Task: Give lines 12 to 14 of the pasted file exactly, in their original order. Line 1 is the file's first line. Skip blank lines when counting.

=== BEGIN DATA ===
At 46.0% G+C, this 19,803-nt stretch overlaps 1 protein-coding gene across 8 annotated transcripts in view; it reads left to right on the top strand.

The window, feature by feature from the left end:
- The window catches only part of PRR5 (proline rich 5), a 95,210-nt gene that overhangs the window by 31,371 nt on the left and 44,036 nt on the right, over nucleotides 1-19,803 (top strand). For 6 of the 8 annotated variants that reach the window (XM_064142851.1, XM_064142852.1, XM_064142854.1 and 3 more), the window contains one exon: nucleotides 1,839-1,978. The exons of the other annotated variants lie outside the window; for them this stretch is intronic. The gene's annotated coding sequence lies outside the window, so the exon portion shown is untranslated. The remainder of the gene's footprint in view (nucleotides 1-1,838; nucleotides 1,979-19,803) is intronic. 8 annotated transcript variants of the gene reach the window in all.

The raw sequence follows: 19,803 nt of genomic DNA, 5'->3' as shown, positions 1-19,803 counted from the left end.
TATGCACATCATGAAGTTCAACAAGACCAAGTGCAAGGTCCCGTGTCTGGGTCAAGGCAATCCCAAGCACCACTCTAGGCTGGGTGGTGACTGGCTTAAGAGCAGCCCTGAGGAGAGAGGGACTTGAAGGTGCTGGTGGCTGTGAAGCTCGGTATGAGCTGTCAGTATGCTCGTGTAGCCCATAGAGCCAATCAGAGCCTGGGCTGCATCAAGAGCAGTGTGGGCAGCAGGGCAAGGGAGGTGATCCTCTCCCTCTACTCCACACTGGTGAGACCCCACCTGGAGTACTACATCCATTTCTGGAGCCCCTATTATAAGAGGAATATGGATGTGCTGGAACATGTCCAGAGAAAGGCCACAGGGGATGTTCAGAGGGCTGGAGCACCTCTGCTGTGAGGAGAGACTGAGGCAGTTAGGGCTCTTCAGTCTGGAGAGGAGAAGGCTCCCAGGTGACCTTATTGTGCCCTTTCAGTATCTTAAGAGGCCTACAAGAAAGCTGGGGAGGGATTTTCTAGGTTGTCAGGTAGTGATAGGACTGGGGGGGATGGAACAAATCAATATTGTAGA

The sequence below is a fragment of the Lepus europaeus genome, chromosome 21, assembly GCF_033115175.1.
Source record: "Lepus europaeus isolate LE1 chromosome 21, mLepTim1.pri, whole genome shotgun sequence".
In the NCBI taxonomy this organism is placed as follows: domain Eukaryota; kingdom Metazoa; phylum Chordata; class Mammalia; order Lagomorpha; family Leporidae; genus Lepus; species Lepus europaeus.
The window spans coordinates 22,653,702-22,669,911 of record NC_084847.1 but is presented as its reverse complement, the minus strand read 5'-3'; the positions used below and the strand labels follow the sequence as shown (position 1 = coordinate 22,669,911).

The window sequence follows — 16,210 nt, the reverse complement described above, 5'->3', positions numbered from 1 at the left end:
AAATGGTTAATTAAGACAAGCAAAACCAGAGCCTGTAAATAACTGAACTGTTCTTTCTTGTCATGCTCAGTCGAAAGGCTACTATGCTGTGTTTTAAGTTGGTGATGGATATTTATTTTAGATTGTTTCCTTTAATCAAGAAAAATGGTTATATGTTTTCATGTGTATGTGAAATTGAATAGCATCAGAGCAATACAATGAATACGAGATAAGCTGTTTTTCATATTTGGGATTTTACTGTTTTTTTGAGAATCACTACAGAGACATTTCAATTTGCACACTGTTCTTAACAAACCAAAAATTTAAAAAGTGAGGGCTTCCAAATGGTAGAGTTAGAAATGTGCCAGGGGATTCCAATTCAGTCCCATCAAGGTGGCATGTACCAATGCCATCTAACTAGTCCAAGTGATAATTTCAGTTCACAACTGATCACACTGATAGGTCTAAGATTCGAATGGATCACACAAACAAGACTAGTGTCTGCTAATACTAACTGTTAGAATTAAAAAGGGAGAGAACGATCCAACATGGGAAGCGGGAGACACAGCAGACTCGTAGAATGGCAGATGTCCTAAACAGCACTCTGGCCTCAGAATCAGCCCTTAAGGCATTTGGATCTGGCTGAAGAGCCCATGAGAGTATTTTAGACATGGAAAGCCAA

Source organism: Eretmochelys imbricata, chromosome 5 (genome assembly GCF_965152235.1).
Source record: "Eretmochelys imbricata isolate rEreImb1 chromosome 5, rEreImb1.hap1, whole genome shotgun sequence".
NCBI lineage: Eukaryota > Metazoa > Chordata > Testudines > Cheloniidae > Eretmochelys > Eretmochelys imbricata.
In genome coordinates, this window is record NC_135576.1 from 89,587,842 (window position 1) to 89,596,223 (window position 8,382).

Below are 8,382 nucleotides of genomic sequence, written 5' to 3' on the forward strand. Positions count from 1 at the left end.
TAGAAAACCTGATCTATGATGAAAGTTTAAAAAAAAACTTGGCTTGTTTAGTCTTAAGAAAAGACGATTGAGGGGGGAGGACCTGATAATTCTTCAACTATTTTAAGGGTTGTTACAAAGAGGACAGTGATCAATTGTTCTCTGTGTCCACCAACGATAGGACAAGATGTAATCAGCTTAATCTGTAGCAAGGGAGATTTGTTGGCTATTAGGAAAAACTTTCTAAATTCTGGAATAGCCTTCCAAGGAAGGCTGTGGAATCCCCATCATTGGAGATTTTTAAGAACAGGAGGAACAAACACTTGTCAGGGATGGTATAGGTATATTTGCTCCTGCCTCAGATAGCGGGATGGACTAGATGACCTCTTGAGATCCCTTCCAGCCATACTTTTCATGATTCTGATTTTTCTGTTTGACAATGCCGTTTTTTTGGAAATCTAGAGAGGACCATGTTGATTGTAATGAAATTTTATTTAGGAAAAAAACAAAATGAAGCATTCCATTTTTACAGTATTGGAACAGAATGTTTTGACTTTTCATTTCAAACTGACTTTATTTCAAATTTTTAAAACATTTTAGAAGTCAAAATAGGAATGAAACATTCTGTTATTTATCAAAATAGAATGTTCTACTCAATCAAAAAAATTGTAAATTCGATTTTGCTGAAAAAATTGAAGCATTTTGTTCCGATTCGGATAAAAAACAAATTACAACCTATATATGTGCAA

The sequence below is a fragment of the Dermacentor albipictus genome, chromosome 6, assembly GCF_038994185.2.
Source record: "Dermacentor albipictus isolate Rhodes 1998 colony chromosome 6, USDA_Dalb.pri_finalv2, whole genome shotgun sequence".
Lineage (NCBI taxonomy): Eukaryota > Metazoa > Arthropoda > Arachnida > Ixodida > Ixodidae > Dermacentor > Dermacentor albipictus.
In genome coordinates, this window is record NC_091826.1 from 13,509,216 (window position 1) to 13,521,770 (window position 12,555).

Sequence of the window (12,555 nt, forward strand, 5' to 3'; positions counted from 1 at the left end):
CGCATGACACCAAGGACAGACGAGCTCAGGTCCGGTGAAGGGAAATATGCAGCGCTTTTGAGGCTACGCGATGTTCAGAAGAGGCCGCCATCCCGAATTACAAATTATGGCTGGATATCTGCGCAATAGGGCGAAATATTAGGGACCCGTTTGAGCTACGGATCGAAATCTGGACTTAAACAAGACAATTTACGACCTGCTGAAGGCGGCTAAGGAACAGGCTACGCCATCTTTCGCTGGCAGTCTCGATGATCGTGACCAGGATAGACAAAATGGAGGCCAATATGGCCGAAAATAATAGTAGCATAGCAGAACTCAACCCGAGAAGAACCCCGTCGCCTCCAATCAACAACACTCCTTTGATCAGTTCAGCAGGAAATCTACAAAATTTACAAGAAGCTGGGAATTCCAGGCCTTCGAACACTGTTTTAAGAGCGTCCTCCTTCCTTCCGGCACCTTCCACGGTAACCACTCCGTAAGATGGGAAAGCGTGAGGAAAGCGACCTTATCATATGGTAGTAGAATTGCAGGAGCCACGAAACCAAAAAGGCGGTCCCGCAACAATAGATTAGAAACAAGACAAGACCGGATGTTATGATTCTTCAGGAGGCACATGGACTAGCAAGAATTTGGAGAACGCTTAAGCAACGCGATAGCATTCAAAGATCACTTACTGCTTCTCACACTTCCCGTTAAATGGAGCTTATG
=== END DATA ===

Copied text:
Source organism: Eretmochelys imbricata, chromosome 5 (genome assembly GCF_965152235.1).
Source record: "Eretmochelys imbricata isolate rEreImb1 chromosome 5, rEreImb1.hap1, whole genome shotgun sequence".
NCBI lineage: Eukaryota > Metazoa > Chordata > Testudines > Cheloniidae > Eretmochelys > Eretmochelys imbricata.